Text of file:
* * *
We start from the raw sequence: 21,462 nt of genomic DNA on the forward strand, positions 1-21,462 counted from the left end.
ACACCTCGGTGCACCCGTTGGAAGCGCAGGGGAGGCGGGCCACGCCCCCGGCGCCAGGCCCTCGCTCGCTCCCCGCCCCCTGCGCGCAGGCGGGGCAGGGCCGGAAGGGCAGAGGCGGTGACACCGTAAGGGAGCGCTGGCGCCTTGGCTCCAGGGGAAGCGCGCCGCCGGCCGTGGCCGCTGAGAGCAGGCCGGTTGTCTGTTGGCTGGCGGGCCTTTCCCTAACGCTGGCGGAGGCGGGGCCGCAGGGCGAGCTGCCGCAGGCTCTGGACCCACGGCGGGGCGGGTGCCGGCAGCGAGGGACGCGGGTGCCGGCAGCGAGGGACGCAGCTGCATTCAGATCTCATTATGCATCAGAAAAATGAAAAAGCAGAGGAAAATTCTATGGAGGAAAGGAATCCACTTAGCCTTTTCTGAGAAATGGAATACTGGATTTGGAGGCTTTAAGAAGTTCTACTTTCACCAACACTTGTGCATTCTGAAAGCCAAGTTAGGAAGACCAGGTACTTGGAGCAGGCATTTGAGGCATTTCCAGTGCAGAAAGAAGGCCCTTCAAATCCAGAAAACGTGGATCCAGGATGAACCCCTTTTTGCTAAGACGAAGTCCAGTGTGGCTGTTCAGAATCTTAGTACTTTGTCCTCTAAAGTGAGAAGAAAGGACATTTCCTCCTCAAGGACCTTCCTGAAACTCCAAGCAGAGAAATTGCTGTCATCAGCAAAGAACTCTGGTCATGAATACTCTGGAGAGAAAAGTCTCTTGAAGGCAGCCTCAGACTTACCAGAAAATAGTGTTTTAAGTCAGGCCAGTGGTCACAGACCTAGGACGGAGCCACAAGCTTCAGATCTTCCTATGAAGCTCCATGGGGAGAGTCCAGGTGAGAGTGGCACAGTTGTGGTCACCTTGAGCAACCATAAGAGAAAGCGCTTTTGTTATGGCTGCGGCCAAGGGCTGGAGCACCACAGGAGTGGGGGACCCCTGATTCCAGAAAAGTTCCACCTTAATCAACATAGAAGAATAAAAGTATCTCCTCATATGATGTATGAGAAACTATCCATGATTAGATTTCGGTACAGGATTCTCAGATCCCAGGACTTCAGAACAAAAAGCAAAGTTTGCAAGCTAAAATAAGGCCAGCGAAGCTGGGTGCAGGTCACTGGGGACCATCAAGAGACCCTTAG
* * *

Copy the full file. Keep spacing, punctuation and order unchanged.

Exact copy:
We start from the raw sequence: 21,462 nt of genomic DNA on the forward strand, positions 1-21,462 counted from the left end.
ACACCTCGGTGCACCCGTTGGAAGCGCAGGGGAGGCGGGCCACGCCCCCGGCGCCAGGCCCTCGCTCGCTCCCCGCCCCCTGCGCGCAGGCGGGGCAGGGCCGGAAGGGCAGAGGCGGTGACACCGTAAGGGAGCGCTGGCGCCTTGGCTCCAGGGGAAGCGCGCCGCCGGCCGTGGCCGCTGAGAGCAGGCCGGTTGTCTGTTGGCTGGCGGGCCTTTCCCTAACGCTGGCGGAGGCGGGGCCGCAGGGCGAGCTGCCGCAGGCTCTGGACCCACGGCGGGGCGGGTGCCGGCAGCGAGGGACGCGGGTGCCGGCAGCGAGGGACGCAGCTGCATTCAGATCTCATTATGCATCAGAAAAATGAAAAAGCAGAGGAAAATTCTATGGAGGAAAGGAATCCACTTAGCCTTTTCTGAGAAATGGAATACTGGATTTGGAGGCTTTAAGAAGTTCTACTTTCACCAACACTTGTGCATTCTGAAAGCCAAGTTAGGAAGACCAGGTACTTGGAGCAGGCATTTGAGGCATTTCCAGTGCAGAAAGAAGGCCCTTCAAATCCAGAAAACGTGGATCCAGGATGAACCCCTTTTTGCTAAGACGAAGTCCAGTGTGGCTGTTCAGAATCTTAGTACTTTGTCCTCTAAAGTGAGAAGAAAGGACATTTCCTCCTCAAGGACCTTCCTGAAACTCCAAGCAGAGAAATTGCTGTCATCAGCAAAGAACTCTGGTCATGAATACTCTGGAGAGAAAAGTCTCTTGAAGGCAGCCTCAGACTTACCAGAAAATAGTGTTTTAAGTCAGGCCAGTGGTCACAGACCTAGGACGGAGCCACAAGCTTCAGATCTTCCTATGAAGCTCCATGGGGAGAGTCCAGGTGAGAGTGGCACAGTTGTGGTCACCTTGAGCAACCATAAGAGAAAGCGCTTTTGTTATGGCTGCGGCCAAGGGCTGGAGCACCACAGGAGTGGGGGACCCCTGATTCCAGAAAAGTTCCACCTTAATCAACATAGAAGAATAAAAGTATCTCCTCATATGATGTATGAGAAACTATCCATGATTAGATTTCGGTACAGGATTCTCAGATCCCAGGACTTCAGAACAAAAAGCAAAGTTTGCAAGCTAAAATAAGGCCAGCGAAGCTGGGTGCAGGTCACTGGGGACCATCAAGAGACCCTTAG